Rough estimate

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I've one estimate (too high)done. I have a roof on a house 22' by 24' that is low (4ft at peak). I want it ripped off and put a gambrel style to utilize the upstairs space. That involves removing and disposing the old roof. Laying down a sub floor, erecting rafters, sheathing and shingling. Does NOT include siding, windows or any inside work, I will finish it myself. I thought $17,000 was too much considering I can have a brand new 2 car garage on a slab built including siding and doors for $6900 in this area. Anybody have a similar job done? How much?
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LSMFT

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Can't tell if it's high - where are you?
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h wrote:

Not to mention there's no mention made of whether there's adequate foundation and other structural for adding the second floor loads, etc. Who's doing that? The existing ceiling rafters won't support a load-bearing floor so it's floor joists before subfloor and, as noted, something to hang/set them from/on...
At $30-something/sq-ft doesn't sound out of line; no...
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dpb wrote:

I'll second that- unless you already have 2x8 joists on the correct centers in the 1st floor ceiling (unlikely with an attic that shallow), this is more like adding a 2nd floor than replacing the roof system. First floor structure and foundations will need to be taken into consideration in any case, especially if this new attic is to be rated as living space. If you really want to pursue this, you need a site survey by a qualified architect or engineer. You can save some bucks if you can come up with a set of 'as built' blueprints for the place. A professional opinion will likely be required before they let you pull the permits.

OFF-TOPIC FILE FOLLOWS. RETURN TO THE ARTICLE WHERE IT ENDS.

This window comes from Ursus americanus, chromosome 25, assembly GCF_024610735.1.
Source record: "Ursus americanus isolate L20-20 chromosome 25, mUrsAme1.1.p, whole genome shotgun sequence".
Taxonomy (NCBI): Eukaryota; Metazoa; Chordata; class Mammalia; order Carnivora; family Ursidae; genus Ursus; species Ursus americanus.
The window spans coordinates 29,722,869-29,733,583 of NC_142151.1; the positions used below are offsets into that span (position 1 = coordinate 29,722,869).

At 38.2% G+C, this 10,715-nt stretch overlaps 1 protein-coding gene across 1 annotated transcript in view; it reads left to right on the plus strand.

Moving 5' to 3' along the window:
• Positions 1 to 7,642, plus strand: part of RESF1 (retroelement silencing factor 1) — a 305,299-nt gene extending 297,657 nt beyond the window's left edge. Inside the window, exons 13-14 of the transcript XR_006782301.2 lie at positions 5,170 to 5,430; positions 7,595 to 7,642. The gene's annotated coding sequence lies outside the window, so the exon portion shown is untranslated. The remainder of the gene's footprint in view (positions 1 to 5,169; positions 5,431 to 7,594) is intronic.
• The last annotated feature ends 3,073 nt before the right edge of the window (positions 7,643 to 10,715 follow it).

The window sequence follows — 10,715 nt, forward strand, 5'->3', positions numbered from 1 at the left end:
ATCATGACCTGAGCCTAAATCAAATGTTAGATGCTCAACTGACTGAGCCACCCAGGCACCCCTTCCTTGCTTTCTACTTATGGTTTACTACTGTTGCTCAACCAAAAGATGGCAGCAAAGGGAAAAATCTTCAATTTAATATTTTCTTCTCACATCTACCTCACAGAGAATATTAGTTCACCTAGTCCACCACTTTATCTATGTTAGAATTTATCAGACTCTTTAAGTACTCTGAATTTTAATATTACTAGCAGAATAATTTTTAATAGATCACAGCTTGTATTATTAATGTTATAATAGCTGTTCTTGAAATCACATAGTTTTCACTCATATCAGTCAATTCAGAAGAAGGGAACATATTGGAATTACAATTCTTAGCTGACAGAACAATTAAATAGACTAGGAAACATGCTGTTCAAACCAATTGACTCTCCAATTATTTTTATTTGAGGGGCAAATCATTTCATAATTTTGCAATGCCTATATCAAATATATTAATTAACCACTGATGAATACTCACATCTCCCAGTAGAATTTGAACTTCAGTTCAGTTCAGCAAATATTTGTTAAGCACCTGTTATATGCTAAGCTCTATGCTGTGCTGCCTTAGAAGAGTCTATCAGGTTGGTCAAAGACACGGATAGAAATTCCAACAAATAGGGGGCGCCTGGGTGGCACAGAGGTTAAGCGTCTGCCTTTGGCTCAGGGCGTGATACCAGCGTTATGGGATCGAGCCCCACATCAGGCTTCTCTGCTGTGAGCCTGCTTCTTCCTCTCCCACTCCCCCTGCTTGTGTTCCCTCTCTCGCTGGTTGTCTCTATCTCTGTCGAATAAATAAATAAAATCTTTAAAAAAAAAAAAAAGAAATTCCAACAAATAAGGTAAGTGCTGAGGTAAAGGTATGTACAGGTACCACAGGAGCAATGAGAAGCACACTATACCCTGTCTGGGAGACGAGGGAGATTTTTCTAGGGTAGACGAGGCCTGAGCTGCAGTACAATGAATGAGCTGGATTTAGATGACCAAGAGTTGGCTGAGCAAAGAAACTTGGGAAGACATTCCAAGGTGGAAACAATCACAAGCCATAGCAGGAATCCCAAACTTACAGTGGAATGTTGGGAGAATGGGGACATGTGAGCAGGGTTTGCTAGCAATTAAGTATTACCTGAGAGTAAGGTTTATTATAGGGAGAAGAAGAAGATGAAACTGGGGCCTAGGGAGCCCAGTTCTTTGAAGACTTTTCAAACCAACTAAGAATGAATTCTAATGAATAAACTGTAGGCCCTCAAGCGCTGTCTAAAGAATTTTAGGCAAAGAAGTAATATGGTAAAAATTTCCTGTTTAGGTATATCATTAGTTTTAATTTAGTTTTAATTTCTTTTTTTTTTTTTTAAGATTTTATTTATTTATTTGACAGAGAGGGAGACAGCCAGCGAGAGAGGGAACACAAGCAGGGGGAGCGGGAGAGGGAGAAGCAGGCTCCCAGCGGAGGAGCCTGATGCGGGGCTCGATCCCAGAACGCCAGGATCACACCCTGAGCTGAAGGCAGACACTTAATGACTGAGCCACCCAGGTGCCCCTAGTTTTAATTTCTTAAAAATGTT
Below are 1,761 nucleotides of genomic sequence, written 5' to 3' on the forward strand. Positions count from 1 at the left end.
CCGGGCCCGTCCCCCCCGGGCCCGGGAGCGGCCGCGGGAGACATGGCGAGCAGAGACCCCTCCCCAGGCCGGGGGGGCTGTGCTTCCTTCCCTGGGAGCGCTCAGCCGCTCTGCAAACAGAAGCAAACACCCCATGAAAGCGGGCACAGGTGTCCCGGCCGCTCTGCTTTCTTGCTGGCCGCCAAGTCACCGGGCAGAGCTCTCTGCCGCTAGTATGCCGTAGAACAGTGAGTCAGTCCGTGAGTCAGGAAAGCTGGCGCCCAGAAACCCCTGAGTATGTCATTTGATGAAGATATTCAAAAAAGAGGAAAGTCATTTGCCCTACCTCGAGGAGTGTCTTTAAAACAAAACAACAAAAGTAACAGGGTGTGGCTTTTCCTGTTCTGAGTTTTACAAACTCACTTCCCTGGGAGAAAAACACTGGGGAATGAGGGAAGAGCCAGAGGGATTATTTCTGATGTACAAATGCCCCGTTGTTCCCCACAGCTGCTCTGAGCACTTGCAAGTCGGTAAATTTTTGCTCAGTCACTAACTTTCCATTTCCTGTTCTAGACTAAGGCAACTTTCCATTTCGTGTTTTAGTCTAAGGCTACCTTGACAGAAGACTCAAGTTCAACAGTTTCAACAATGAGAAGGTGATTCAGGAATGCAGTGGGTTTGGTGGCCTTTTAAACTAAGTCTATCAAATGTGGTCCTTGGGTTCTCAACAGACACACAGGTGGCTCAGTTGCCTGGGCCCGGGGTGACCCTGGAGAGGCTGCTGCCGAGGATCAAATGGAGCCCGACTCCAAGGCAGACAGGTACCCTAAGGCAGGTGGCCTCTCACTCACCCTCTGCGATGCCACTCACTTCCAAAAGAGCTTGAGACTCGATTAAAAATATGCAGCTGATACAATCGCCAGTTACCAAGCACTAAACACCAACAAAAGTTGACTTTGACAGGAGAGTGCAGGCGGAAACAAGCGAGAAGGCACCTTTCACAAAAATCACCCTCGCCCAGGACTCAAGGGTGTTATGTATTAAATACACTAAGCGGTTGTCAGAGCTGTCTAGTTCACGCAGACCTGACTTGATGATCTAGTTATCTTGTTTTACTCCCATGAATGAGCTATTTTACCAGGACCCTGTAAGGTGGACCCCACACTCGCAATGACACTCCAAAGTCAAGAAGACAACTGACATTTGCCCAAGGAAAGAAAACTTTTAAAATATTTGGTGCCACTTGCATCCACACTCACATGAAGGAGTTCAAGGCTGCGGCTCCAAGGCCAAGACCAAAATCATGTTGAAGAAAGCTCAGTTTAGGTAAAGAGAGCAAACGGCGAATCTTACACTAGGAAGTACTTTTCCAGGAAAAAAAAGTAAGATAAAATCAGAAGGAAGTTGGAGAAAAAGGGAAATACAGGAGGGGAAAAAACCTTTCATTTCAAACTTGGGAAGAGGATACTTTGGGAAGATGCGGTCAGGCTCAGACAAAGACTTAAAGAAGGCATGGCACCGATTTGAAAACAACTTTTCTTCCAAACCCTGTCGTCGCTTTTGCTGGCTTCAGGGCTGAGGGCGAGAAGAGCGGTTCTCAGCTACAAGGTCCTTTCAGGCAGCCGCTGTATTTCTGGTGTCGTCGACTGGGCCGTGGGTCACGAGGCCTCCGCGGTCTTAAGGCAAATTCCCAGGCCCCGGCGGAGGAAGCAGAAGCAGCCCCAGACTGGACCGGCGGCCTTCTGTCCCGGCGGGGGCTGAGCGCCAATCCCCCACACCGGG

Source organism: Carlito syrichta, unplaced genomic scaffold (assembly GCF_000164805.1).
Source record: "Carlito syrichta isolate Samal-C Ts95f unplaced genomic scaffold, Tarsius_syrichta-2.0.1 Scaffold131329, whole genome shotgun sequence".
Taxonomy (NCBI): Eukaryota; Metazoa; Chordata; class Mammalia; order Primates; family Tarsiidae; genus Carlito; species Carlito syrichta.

If you have room on the lot, I'd compare the costs with doing a 1st floor bumpout or ell. Engineering is simpler, and disturbance to existing footprint is likely to be a lot less. And it won't fry the head of the folks in the inspector's office.
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aemeijers wrote:

This house was built in the 1940's. It has 2 x 6 joists in the first floor ceiling, same as the 2 x 6 joists in the floor.

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LSMFT

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2x6 don't span a whole lot. Not by todays standards anyway. They on 16"? Might be good enough to put a floor directly on. I'm guessing since it's a small house and the proposed 2nd story floor space is in the center that there will be some potential load bearing walls under it. What's in the basement, posts? A 2x4 interior wall can carry a fair load but it will need support under it in the basement. If it's stick built the load will have to transfer through interior walls as well as exterior. A manufactured truss can transfer more of the load to the exterior walls. Still, tear off the old, dispose of it, build the new and roof it, $17k doesn't seem so bad. Get a couple more and that'll tell you. I'd also want to ask for some details on how they plan to do it.
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jamesgangnc wrote:

Yes, it has a 6 x 6 beam across the center of the basement with steel posts on concrete pads. That should hold thing up don't you think?